The flag is not a political party’s, but of a populace’s, serving as a reminder of our past, present, and future, the good, bad, and ugly.
For some others, what holds them back from embracing the tricolour – or even acknowledging Independence Day – is not feeling enough national pride because there are so many markers on which we aren’t actually free. And although that is undeniably true, such a belief alleges that pride in one’s nation can only be felt when every speck of imperfection has been wiped clear or that pride implies conformity with business as usual.
Feeling proud of being an Indian does not mean lazy citizenship or a passive state of accepting things for how they are, but instead actively staking a claim on India’s ability to do better and the citizens’ responsibility of instilling a government that works toward this.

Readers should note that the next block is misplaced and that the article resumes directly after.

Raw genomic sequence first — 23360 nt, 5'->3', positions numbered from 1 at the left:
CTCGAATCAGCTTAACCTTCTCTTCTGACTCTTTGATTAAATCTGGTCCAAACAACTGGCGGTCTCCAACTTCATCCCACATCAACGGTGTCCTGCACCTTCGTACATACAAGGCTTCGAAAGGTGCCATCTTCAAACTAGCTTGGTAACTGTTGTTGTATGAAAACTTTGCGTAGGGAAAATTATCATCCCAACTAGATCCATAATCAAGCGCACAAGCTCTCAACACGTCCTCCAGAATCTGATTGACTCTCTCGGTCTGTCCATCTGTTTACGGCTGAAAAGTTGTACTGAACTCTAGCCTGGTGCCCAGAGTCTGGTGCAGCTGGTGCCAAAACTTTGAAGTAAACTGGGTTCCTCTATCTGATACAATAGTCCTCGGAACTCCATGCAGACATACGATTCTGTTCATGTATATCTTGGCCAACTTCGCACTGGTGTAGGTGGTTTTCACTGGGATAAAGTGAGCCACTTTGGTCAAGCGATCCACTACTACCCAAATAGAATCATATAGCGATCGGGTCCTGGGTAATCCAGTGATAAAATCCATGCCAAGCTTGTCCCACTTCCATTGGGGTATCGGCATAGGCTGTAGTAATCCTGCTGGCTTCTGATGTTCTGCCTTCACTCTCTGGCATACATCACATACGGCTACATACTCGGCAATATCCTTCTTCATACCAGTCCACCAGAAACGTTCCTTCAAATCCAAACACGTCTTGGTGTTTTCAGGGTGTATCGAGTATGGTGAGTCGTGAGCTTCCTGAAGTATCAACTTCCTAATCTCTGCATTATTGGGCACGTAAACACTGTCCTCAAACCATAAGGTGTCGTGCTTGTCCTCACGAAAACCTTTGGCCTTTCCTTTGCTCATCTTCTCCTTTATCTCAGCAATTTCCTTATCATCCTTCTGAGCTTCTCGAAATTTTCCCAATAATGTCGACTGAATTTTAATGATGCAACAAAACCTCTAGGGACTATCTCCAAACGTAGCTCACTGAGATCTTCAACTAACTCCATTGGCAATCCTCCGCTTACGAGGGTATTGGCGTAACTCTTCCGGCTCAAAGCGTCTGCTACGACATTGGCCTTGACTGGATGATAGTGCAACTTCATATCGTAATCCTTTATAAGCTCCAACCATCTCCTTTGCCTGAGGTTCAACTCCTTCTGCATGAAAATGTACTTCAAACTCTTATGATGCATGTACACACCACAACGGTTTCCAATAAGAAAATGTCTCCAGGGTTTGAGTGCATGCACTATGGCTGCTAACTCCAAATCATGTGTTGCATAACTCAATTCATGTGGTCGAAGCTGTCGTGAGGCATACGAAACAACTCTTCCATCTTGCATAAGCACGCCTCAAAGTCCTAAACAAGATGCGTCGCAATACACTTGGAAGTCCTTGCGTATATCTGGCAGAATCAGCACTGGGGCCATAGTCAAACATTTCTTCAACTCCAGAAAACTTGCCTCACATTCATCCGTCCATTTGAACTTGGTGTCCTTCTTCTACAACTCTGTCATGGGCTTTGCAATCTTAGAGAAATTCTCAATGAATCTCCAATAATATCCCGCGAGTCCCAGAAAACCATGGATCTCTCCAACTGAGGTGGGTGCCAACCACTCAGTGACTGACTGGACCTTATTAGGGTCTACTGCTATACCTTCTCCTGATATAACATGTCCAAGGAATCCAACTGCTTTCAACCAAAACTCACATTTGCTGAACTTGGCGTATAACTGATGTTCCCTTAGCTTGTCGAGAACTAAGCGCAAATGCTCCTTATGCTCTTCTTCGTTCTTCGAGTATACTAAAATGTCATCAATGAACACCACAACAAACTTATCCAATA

On major Indian festivals of Diwali, Eid, Christmas, and more, younger Indians often participate like adults, sometimes taking full charge – donning traditional outfits and adding a fresh, new flair to olden festivities. Yet, Independence Day evades youthful reimaginations. On 15 August of every year, we relinquish control, letting elders steer celebrations in ways that haven’t changed in decades, while our realities look entirely different. Unarguably, the most love and adoration the flag receives is during the thick of a cricket match: two people hold each corner as the tricolour flutters with the wind, faces painted in saffron, white, and green in unending support, a collective emphasis on being Indian above all, for a few hours. Clearly, we’re capable of that level of solidarity that reverberates inside the stadiums — how do we transcend it across other critical facets of life?